A few weeks after I was made business editor of the Sunday Independent I went out to lunch with editor Aengus Fanning and a senior management type.
On the agenda was the progress of this newspaper’s attempt to compete with the dull business supplements then emerging from our competitors. As so often happened with Aengus, there was a sense of friction when anyone tried to snipe at his staff or his products.
The management type was unenthusiastic about the tone of the pages, and distinctly sniffy about our descent into critical populism. He had been receiving flak from his business chums. They were meant to feel that this was their section. It should be authoritative and far more business-friendly.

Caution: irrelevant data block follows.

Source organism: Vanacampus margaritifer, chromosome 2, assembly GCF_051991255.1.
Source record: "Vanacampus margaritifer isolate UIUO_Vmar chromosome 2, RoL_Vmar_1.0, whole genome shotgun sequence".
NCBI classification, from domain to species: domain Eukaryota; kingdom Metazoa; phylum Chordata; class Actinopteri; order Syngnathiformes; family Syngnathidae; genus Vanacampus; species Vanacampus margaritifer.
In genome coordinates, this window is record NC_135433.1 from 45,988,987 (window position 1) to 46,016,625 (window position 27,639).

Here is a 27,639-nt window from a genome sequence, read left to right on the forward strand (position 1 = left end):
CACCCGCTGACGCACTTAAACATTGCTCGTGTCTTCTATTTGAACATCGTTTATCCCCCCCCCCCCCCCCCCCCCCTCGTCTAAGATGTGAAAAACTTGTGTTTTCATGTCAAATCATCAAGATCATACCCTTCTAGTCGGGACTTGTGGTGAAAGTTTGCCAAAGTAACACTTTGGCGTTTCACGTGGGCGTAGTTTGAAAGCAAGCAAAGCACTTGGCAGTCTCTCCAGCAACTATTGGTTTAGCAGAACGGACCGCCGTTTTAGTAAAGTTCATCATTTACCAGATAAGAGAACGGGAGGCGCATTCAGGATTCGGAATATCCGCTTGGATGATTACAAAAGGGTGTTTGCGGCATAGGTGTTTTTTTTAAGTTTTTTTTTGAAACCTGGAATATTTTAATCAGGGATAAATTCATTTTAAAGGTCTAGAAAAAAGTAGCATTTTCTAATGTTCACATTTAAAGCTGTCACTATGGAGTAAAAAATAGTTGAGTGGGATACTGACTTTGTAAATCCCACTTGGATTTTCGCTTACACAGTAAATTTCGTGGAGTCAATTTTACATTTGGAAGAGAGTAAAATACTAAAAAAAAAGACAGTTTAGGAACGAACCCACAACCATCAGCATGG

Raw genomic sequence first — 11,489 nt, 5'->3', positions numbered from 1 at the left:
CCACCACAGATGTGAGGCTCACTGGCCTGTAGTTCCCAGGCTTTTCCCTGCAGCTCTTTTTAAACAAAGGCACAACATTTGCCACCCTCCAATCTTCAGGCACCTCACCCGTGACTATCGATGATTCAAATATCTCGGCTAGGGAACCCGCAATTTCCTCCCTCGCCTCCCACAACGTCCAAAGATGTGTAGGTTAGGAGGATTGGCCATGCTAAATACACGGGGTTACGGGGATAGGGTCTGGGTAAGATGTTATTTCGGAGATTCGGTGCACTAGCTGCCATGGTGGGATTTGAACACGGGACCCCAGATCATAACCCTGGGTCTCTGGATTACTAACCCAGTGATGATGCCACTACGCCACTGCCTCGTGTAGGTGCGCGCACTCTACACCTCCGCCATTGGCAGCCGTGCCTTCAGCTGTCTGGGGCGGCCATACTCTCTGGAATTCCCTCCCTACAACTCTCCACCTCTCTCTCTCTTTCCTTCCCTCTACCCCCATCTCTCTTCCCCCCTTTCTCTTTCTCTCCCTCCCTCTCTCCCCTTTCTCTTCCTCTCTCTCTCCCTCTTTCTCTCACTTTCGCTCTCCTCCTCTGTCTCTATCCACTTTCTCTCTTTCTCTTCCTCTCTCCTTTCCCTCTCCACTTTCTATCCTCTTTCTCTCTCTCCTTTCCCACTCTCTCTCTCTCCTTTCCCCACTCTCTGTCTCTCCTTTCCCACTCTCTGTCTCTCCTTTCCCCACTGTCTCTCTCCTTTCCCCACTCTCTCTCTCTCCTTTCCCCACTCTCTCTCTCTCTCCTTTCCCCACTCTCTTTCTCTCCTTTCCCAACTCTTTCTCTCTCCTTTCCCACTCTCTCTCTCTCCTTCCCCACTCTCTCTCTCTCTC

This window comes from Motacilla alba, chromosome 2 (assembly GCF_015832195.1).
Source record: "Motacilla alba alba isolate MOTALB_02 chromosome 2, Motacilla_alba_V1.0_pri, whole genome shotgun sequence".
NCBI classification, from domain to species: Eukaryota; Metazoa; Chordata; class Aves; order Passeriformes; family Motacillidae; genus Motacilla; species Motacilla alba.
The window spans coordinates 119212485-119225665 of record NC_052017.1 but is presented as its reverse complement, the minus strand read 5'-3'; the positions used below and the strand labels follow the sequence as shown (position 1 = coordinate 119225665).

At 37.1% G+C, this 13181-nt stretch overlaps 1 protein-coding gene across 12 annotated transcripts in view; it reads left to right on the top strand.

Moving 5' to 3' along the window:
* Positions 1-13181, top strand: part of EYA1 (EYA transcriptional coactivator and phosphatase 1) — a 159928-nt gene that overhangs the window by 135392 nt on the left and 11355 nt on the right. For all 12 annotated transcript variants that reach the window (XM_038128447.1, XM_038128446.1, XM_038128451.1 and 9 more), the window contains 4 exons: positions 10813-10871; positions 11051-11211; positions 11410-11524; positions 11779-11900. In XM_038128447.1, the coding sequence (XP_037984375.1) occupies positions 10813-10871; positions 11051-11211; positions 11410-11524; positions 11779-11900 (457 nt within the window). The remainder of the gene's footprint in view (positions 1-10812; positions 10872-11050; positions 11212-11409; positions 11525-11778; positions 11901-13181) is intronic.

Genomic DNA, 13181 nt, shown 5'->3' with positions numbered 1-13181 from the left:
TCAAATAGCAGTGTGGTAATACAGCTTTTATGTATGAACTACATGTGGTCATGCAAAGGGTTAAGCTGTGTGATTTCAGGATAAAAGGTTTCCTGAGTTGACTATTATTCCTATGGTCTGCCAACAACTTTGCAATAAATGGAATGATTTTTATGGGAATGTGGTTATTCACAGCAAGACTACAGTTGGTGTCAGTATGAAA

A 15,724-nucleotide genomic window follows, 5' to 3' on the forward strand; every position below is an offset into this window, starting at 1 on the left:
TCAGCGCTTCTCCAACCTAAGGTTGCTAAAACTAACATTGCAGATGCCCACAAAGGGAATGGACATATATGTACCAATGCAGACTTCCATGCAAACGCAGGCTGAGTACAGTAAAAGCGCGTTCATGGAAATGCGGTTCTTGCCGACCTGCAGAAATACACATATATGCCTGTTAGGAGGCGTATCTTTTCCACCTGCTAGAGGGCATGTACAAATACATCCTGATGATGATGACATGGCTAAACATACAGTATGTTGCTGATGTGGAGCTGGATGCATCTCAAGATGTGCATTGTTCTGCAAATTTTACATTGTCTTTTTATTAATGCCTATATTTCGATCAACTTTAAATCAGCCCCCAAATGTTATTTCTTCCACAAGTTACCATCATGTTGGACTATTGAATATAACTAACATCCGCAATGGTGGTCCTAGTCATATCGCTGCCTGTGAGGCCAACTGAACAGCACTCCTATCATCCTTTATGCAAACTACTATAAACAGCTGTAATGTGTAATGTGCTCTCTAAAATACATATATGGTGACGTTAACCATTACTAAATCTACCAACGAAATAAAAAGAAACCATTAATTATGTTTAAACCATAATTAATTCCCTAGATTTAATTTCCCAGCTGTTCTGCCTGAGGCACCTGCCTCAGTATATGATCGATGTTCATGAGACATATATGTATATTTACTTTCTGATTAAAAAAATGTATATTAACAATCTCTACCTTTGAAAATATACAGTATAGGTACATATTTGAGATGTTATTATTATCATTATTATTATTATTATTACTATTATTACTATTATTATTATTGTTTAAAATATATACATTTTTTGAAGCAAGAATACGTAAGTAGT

Confident that the sort of heresy the business section was pursuing would appeal to him, I looked to Aengus for support.
Aengus was unpredictable as ever. He was vehement: “Do you know the one thing I do not want to see in my business section?” he demanded. Both of us looked puzzled, because with Aengus you never knew what was coming next .